In other words, he is saying that the U.S. has been an absolute and complete patsy on trade. And obviously we have been paying the price. Our government hasn’t enforced trade balance and hasn’t protected American interests, which has cost us wages, jobs, factories and entire industries. We have an enormous, humongous trade deficit and that has lowered our standard of living, and driven inequality. Trade agreements haven’t fixed this — recent trade agreements like NAFTA and South Korea have worsened this problem, with more job loss and even larger trade deficits.
The USTR and the president argue that TPP will reset this problem and will enforce good labor and environmental standards. (Enforcing international labor standards would require our government to boost enforcement and a number of U.S. states to change their laws, by the way.)
The U.S. government has no credibility when it comes to protecting Americans from trade imbalances and the resulting loss of wages, jobs, factories and entire key industries. Yet with this terrible record Froman and the president are asking Congress to pre-approve new trade agreements by passing fast track. They are asking this while the coming agreements – negotiated using the same corporate-dominated process that caused the mess – are still secret. They are asking this even though fast track will prevent Congress from adequately examining and debating agreements and fixing problems. Fast Track also keeps the public from having time to read and comprehend the agreements and rally opposition if opposition is warranted.
Saying that we have been patsies isn’t an argument for setting up a fast-track process to pass more trade agreements; it is an argument for backing up and replacing everyone and everything involved in setting and enforcing our government’s trade policies. Pushing through even more agreements using the same corporate-dominated process that caused the mess is not a way to fix the mess; it is a way to make things even worse.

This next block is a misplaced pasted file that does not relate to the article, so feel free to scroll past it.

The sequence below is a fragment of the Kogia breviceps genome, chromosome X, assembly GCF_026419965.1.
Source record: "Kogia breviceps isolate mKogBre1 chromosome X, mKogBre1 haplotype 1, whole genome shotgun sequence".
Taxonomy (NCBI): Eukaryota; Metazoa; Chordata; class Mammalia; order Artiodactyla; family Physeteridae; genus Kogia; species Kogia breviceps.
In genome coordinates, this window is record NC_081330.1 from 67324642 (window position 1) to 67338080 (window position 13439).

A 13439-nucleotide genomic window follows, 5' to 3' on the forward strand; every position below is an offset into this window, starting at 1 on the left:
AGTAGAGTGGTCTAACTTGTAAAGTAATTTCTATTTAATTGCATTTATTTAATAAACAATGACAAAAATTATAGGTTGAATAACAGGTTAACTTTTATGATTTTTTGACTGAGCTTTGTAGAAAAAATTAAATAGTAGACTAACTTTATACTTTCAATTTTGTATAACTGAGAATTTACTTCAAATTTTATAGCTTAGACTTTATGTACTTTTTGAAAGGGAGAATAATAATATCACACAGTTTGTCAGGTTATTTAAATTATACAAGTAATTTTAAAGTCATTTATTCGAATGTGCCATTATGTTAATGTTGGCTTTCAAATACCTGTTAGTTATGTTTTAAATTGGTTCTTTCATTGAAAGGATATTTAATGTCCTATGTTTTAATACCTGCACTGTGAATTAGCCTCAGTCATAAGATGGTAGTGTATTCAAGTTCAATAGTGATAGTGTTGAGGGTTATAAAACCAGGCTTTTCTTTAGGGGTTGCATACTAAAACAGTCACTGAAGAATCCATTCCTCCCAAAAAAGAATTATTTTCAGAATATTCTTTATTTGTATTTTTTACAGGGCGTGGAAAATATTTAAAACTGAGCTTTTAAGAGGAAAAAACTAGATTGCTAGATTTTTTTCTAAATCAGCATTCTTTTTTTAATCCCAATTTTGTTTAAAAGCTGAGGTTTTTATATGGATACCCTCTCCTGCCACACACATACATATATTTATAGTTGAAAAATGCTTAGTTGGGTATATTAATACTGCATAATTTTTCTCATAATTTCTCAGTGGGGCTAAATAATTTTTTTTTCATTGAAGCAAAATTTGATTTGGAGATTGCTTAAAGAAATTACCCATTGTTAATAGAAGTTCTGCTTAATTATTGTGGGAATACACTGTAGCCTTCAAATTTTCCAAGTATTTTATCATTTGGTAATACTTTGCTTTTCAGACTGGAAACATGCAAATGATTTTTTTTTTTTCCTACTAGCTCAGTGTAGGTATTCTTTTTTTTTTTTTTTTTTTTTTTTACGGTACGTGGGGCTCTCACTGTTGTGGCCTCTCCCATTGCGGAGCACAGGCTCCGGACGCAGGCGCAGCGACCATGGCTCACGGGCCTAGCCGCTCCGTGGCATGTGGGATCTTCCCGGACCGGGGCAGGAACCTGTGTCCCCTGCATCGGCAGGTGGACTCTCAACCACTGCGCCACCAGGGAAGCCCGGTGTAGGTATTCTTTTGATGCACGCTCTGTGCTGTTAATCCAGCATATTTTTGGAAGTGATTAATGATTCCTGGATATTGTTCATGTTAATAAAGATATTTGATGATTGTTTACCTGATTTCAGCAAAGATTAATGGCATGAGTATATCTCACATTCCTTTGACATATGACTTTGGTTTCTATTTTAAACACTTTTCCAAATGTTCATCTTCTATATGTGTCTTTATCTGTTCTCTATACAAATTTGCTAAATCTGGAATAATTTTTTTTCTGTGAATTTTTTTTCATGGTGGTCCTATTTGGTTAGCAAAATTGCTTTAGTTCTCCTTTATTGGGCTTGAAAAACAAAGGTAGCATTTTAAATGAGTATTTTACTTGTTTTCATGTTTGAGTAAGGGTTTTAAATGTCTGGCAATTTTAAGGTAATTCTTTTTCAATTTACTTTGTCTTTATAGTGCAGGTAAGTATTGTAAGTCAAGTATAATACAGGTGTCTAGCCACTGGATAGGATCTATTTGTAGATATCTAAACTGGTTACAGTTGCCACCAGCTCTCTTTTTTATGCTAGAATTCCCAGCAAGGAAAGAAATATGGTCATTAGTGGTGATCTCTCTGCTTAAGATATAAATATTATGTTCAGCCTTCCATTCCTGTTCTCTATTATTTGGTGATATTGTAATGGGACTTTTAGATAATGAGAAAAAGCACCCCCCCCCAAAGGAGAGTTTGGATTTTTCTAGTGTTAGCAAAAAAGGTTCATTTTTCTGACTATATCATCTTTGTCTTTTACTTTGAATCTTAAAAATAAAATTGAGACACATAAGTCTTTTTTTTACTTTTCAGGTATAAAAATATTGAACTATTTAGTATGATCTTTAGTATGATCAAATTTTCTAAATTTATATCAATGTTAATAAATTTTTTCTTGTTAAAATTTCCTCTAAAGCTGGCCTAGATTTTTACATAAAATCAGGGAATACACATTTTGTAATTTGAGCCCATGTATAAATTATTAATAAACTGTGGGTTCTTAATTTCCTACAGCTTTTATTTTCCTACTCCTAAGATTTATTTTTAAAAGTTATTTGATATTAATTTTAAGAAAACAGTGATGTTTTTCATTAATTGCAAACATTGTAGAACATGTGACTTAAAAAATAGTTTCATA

3) Corporate advocates for fast track argue that we need to increase exports. This is exactly right, but they never, ever, ever, ever, ever mention imports and trade deficits. Why is that? We need balanced trade. If imports increase more than exports this represents a net loss of jobs, technology, manufacturing ecosystem and our living standard. If trade imbalances continue over time it throws the entire world’s economy out of balance. (It does things like enable 80 people to have as much wealth as half of the world’s population, and 1 percent of the world to have more wealth than all of the rest combined.)
Is there a section of these new agreements – the five of 23 chapters that are actually about trade, anyway – that requires that trade be balanced so we can stop losing jobs, wages, factories and industries? TPP is still secret, so we don’t really know. And fast track doesn’t give us time to find out once we do see the agreement, and doesn’t allow us to fix it if it doesn’t require balance.
4) Corporate advocates say “more than 38 million American jobs already depend on trade. This is one in every five jobs across the country.” I’m not sure how this is an argument for new trade agreements when they say we’re already doing so great. In any event, they are not bringing up the jobs we have lost to imports – which is more than the jobs we have gained from exports. They’re again saying “trade is good” to divert us from seeing that only five of the 29 chapters of TPP are even about trade at all. The rest is about getting democratic government off the backs of the giant multinational corporations and protecting them from competition.
5) Another corporate argument is that 97 percent of American companies that export are small businesses. This is another misleading and irrelevant number. They don’t say what percent of our exports come from these small businesses. And trade agreements that reinforce the monopolies held by giant multinational corporations by expanding their copyright and patent dominance certainly do not help smaller businesses. They are instead designed to limit competition.
What is needed is for the the contents of the TPP agreements to be made public now and for stakeholders like labor, environmental, consumer, democracy, health and all other groups to be part of the process right now. Then, when an agreement is concluded, Congress and the public need adequate time to fully analyze and discuss these agreements and their implications. Finally, Congress should be able to fix problems with the agreements to bring them in line with the interests of all Americans.